As shown in I/O-4, the total kinetic energy (14.7415 a.u.) is significantly reduced (ca. 27.42 kcal/mol) by NL-type resonance delocalization effects. As expected, kinetic energy is dominated by well-localized core NBOs 1-3, which exhibit only small NL-corrections [ca. 1.2 kcal/mol (0.01%)]. Instead, surprisingly large (ca. 30%!) NL-type shifts are seen in both valence-type NBOs 4, 5, leading in the former case (the 2sBe lone pair) to 75.30 kcal/mol reduction and in the latter case (the Li∧Li′ BD* “long antibond”) to 46.62 increase in kinetic energy, a significant net contribution to overall resonance stabilization in this species.
The dramatic resonance-type kinetic energy reduction in NBO 4 is evidently associated with effective “box enlargement” as the central donor 2sBe spreads (delocalizes) into acceptor NBO 6, the in-phase combination of widely separated 2sLi orbitals. Conversely, the back-donation from NBO 5 into the central 2pBe acceptor NBO 7 acts in the opposite sense (but with weaker magnitude, presumably reflecting 2sBe vs. 2pBe kinetic energy difference). Higher levels of correlated theory would also indicate the unusually large “e-corr” corrections that are associated with such longbond delocalizations. Consistent with other segments of NBO analysis, the PROP = KINETIC keyword indicates the highly unusual aspects of BeLi2 binding compared to conventional covalent or ionic bonding limits.
Other new keywords and features
Brief descriptions (without illustrative applications) are also provided below for various new keyword options, extensions of older options, or other improved features of NBO 6.0:
MATRIX keyword: Powerful extensions of older operator-matrix and transformation-matrix output are now, respectively, achieved by general commands of the form MATRIX = <OP/BAS> or MATRIX = <BAS1/BAS2>, where the bracket-list entries specify any operator “OP” and basis set label “BAS” recognized by the ESS/NBO6 combo. For example, “MATRIX = <F/PNLMO>” provides the Fock matrix (F) in the PNLMO basis, an “unusual” combination not allowed in older keyword syntax.
XMOL keyword: Molecular geometry can now be output for graphical display by XMOL and other standard viewers.
Local NRT options: NRT analysis algorithms have been significantly improved, including new “local” options of the form “NRT=<atom-1, atom-2, … atom-n>.” Such commands restrict the NRT search to subgroups (resonance units) of atoms, allowing “divide and conquer” strategies for systems with too many allyl- or Kekulé-type resonating groups for conventional treatment.
NRTCML keyword: This keyword converts NRT output to the popular CML (chemical markup language) format for applications such as ChemDraw or MarvinView for producing journal-quality images of resonance structures.
NRTMOL keyword: This keyword produces a valid MDL (Molfile) format file for more general cheminformatics applications. The Molfile can be input to OpenBabel for conversion to a wide variety of alternative formats including SMILES structural specification.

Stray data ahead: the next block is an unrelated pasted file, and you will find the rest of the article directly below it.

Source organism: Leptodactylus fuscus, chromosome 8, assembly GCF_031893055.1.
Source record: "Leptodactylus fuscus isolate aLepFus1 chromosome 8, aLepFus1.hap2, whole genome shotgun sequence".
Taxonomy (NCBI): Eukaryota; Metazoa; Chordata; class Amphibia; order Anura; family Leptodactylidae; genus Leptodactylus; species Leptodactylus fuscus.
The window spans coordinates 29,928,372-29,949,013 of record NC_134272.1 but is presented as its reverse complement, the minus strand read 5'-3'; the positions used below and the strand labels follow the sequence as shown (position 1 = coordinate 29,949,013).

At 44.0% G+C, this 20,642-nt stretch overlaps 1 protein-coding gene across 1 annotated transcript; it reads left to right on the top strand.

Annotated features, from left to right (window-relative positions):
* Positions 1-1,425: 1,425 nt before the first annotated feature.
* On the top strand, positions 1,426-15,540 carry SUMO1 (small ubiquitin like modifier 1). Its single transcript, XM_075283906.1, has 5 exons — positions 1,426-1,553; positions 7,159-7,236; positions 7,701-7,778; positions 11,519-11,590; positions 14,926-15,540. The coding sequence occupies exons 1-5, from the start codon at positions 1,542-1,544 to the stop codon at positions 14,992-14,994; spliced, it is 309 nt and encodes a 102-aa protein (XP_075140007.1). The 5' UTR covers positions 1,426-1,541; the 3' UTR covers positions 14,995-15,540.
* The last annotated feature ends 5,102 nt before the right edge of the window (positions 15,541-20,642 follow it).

Full natural orbital (NO) support: Supported natural-type orbital basis sets now include fully delocalized (n-center Löwdin-type) natural orbitals (NO) for correlated levels of theory. The delocalized NOs supplement localized NAOs, NHOs, NBOs semilocalized NLMOs, delocalized CMOs, and preorthogonal counterparts (PNAOs, PNHOs, …) in checkpointing and MATRIX keyword options.
Natural Bond Critical Point (NBCP) extensions: Algorithmic improvements and new guided options (“NBCP=WBI”) now make NBCP searches more robust and efficient for larger molecules.
Higher angular symmetries: Full support for orbital basis functions of “pure” h-type (l = 5) and i-type (l = 6) angular symmetry is now included.
Natural chemical shielding (NCS) improvements: A more flexible input format has been adopted, and persistent bugs in the G09/NBO5 “MO” option have been corrected to allow NICS-type jobs to be run successfully. The FILE47 archive file for any Gaussian NMR job now automatically includes the necessary field-dependent derivatives as keylists that allow all NCS options to be performed in stand-alone GenNBO mode.
Convenient binary distributions: Although source distributions are still available, the NBO 6.0 program is primarily intended for distribution as precompiled binary .exe files, ready to run in a broad variety of popular OS/hardware environments.
Other small algorithmic tweaks have improved program reliability and consistency throughout the code, as well as removing archaic programming constructs that are inconsistently supported in modern compilers. NBO 6.0 is therefore considered to be the secure new foundation for all planned future extensions of NBO-based methodology.
The authors thank Steve Baker (Indiana State Univ.) for assistance in socket-pair coding, website forum construction, and other aspects of NBO6 site management. The authors also thank ESS program developers for cooperative assistance in building individual ESS/NBO6 interfaces, including Todd Martinez (TeraChem), Mike Frisch (Gaussian), Mike Schmidt (GAMESS), Hans-Joachim Werner (Molpro), and others to follow.